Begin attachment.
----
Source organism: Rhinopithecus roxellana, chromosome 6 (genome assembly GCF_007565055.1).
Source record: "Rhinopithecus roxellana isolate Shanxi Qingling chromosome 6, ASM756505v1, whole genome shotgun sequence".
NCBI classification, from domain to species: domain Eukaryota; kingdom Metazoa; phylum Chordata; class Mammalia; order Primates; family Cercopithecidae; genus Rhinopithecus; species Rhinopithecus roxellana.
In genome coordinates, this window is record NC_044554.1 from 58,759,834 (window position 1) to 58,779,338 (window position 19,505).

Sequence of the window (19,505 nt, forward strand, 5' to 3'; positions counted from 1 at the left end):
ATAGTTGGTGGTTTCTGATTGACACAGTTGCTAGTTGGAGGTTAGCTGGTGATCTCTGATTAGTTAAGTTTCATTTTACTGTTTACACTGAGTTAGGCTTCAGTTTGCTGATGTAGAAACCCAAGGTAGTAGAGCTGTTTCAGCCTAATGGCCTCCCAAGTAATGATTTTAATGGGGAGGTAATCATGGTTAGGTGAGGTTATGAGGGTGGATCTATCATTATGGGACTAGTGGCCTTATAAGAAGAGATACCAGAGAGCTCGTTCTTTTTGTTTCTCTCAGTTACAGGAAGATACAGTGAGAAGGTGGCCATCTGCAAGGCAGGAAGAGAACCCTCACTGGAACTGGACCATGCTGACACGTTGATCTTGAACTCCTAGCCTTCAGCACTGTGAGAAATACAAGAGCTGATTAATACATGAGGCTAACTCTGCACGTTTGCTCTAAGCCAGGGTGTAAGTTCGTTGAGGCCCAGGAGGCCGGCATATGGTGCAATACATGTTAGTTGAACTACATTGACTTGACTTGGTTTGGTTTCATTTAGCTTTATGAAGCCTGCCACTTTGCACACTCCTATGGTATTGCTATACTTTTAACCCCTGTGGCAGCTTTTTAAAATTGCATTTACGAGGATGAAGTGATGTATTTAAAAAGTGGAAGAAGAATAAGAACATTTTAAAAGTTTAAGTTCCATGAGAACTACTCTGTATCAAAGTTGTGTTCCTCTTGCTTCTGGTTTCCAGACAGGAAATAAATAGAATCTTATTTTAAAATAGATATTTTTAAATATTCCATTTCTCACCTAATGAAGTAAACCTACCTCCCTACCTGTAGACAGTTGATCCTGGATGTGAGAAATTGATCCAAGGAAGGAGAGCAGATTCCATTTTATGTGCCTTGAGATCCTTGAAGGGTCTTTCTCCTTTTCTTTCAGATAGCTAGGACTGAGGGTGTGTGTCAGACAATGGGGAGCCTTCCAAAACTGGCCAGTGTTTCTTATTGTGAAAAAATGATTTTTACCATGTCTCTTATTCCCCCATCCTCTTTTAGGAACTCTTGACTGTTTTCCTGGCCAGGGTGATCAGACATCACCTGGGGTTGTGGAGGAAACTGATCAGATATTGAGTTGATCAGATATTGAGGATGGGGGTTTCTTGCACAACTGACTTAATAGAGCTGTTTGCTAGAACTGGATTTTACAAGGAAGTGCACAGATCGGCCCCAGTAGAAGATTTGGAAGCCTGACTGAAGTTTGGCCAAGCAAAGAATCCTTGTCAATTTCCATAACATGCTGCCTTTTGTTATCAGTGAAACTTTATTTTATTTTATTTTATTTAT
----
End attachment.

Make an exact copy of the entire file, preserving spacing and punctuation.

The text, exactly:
Source organism: Rhinopithecus roxellana, chromosome 6 (genome assembly GCF_007565055.1).
Source record: "Rhinopithecus roxellana isolate Shanxi Qingling chromosome 6, ASM756505v1, whole genome shotgun sequence".
NCBI classification, from domain to species: domain Eukaryota; kingdom Metazoa; phylum Chordata; class Mammalia; order Primates; family Cercopithecidae; genus Rhinopithecus; species Rhinopithecus roxellana.
In genome coordinates, this window is record NC_044554.1 from 58,759,834 (window position 1) to 58,779,338 (window position 19,505).

Sequence of the window (19,505 nt, forward strand, 5' to 3'; positions counted from 1 at the left end):
ATAGTTGGTGGTTTCTGATTGACACAGTTGCTAGTTGGAGGTTAGCTGGTGATCTCTGATTAGTTAAGTTTCATTTTACTGTTTACACTGAGTTAGGCTTCAGTTTGCTGATGTAGAAACCCAAGGTAGTAGAGCTGTTTCAGCCTAATGGCCTCCCAAGTAATGATTTTAATGGGGAGGTAATCATGGTTAGGTGAGGTTATGAGGGTGGATCTATCATTATGGGACTAGTGGCCTTATAAGAAGAGATACCAGAGAGCTCGTTCTTTTTGTTTCTCTCAGTTACAGGAAGATACAGTGAGAAGGTGGCCATCTGCAAGGCAGGAAGAGAACCCTCACTGGAACTGGACCATGCTGACACGTTGATCTTGAACTCCTAGCCTTCAGCACTGTGAGAAATACAAGAGCTGATTAATACATGAGGCTAACTCTGCACGTTTGCTCTAAGCCAGGGTGTAAGTTCGTTGAGGCCCAGGAGGCCGGCATATGGTGCAATACATGTTAGTTGAACTACATTGACTTGACTTGGTTTGGTTTCATTTAGCTTTATGAAGCCTGCCACTTTGCACACTCCTATGGTATTGCTATACTTTTAACCCCTGTGGCAGCTTTTTAAAATTGCATTTACGAGGATGAAGTGATGTATTTAAAAAGTGGAAGAAGAATAAGAACATTTTAAAAGTTTAAGTTCCATGAGAACTACTCTGTATCAAAGTTGTGTTCCTCTTGCTTCTGGTTTCCAGACAGGAAATAAATAGAATCTTATTTTAAAATAGATATTTTTAAATATTCCATTTCTCACCTAATGAAGTAAACCTACCTCCCTACCTGTAGACAGTTGATCCTGGATGTGAGAAATTGATCCAAGGAAGGAGAGCAGATTCCATTTTATGTGCCTTGAGATCCTTGAAGGGTCTTTCTCCTTTTCTTTCAGATAGCTAGGACTGAGGGTGTGTGTCAGACAATGGGGAGCCTTCCAAAACTGGCCAGTGTTTCTTATTGTGAAAAAATGATTTTTACCATGTCTCTTATTCCCCCATCCTCTTTTAGGAACTCTTGACTGTTTTCCTGGCCAGGGTGATCAGACATCACCTGGGGTTGTGGAGGAAACTGATCAGATATTGAGTTGATCAGATATTGAGGATGGGGGTTTCTTGCACAACTGACTTAATAGAGCTGTTTGCTAGAACTGGATTTTACAAGGAAGTGCACAGATCGGCCCCAGTAGAAGATTTGGAAGCCTGACTGAAGTTTGGCCAAGCAAAGAATCCTTGTCAATTTCCATAACATGCTGCCTTTTGTTATCAGTGAAACTTTATTTTATTTTATTTTATTTAT